OTDM-WDM System Components Modeling

OTDM-WDM System Components Modeling

DOI: 10.4018/978-1-4666-6575-0.ch009


The purpose of this chapter is to discuss OTDM-WDM system components modeling.Any attempt to model the OTDM-WDM system components would need to take into account a number of key issues that have to be decided upon before a particular system setup can be implemented. Among the key issues are signal modulation format, OTDM channel bit rate, WDM channel bit rate, spectral density, length of transmission, amplification scheme, dispersion management scheme, and optical devices. Further, throughout the chapter, examples are used to demonstrate how OTDM-WDM devices, such as the transmitter, multiplexer, optical fiber, filter, amplifier, demultiplexer, and receiver, are modeled.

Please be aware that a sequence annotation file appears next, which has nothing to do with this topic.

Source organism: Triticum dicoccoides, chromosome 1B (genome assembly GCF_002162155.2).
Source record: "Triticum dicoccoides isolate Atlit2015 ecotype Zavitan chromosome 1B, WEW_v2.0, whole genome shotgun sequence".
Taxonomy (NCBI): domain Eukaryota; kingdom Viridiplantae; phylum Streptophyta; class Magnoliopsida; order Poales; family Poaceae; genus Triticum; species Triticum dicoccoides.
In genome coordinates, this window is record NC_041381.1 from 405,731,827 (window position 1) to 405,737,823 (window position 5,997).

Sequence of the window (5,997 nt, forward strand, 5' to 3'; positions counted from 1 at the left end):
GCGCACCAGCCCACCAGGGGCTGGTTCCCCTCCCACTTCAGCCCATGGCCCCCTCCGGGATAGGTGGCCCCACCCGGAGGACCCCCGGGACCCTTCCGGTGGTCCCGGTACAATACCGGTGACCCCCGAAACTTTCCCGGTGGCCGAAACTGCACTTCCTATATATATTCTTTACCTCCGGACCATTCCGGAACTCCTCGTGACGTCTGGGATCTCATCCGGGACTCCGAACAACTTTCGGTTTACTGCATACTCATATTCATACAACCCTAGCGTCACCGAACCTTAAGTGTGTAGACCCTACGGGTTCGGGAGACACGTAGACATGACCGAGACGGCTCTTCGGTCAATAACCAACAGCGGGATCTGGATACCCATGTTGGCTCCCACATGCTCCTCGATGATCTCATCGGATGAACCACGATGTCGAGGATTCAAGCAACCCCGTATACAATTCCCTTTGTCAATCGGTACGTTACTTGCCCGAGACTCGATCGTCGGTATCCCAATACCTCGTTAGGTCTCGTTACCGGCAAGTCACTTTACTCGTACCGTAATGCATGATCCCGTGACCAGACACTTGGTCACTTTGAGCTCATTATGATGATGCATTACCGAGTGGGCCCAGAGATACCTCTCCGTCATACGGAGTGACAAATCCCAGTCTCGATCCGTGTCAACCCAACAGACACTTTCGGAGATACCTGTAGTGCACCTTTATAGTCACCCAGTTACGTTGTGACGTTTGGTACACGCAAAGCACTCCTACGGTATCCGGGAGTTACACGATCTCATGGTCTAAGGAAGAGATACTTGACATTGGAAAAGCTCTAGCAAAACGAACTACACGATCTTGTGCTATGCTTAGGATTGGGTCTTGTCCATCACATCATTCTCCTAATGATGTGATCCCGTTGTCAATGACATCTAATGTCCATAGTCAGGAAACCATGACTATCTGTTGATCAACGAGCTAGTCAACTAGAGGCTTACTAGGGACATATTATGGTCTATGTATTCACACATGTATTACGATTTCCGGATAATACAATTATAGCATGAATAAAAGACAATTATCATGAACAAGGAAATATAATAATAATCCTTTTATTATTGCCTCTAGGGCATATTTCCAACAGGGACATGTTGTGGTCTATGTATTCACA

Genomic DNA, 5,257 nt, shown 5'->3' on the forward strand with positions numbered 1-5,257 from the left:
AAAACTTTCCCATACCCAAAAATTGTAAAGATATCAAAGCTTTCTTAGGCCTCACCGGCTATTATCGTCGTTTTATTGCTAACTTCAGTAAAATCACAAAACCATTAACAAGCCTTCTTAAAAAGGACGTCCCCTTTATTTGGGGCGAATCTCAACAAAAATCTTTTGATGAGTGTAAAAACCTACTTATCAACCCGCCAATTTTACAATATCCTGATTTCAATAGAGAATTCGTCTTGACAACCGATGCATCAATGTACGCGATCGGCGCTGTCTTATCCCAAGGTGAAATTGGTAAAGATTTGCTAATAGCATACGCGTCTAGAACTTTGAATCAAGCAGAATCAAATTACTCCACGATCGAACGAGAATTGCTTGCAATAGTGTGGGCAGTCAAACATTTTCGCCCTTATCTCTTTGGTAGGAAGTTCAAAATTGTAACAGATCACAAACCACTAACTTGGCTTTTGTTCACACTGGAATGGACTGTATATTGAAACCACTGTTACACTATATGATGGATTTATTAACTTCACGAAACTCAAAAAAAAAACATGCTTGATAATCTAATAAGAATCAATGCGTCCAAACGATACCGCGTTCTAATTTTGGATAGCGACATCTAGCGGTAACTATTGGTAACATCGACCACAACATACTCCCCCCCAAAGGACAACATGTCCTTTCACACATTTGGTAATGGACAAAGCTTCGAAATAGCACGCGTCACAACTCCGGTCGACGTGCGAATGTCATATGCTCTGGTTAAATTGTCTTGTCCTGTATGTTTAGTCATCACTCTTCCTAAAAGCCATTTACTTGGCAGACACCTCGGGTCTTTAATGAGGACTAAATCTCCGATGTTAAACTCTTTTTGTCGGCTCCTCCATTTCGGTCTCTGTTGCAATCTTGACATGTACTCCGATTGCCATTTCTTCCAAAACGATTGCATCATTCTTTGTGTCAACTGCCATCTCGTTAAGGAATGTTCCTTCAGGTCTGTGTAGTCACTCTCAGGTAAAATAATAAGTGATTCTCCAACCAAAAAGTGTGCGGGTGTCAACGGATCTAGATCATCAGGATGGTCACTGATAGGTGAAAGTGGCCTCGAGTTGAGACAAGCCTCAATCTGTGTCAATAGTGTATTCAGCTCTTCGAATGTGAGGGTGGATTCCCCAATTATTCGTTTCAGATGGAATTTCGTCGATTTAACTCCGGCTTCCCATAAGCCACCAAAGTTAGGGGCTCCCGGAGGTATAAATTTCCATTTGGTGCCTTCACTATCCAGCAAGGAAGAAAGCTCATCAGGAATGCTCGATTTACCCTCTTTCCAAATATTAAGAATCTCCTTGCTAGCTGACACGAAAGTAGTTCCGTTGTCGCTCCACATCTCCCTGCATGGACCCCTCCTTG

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Otdm-Wdm System Model

With reference to the block diagram of the OTDM-WDM system shown in Figure 1, optical signals with similar laser center frequencies modulated using different sets of pseudo-random bit sequences (PRBS) are referred to as OTDM channels and are multiplexed together using OTDM to form higher bit rate OTDM signals. These OTDM signals act as the WDM channels. The WDM channels are then multiplexed together using a WDM multiplexer to form the overall WDM signal that is to be transmitted. For system modeling using simulations, the signal can then be transmitted through one of two different configurations, back-to-back and point-to-point. In back-to-back transmission, the signal is sent straight to the receiver without passing through any fiber links. Optical noise is often added directly using an optical noise generator placed right before the receiver in order to specify the received optical signal to noise ratio (OSNR). In point-to-point transmission, the signal is propagated through a fiber link that consists of a variety of fiber types and amplifiers (EDFA) that are joined together end to end.

Figure 1.

OTDM-WDM system block diagram

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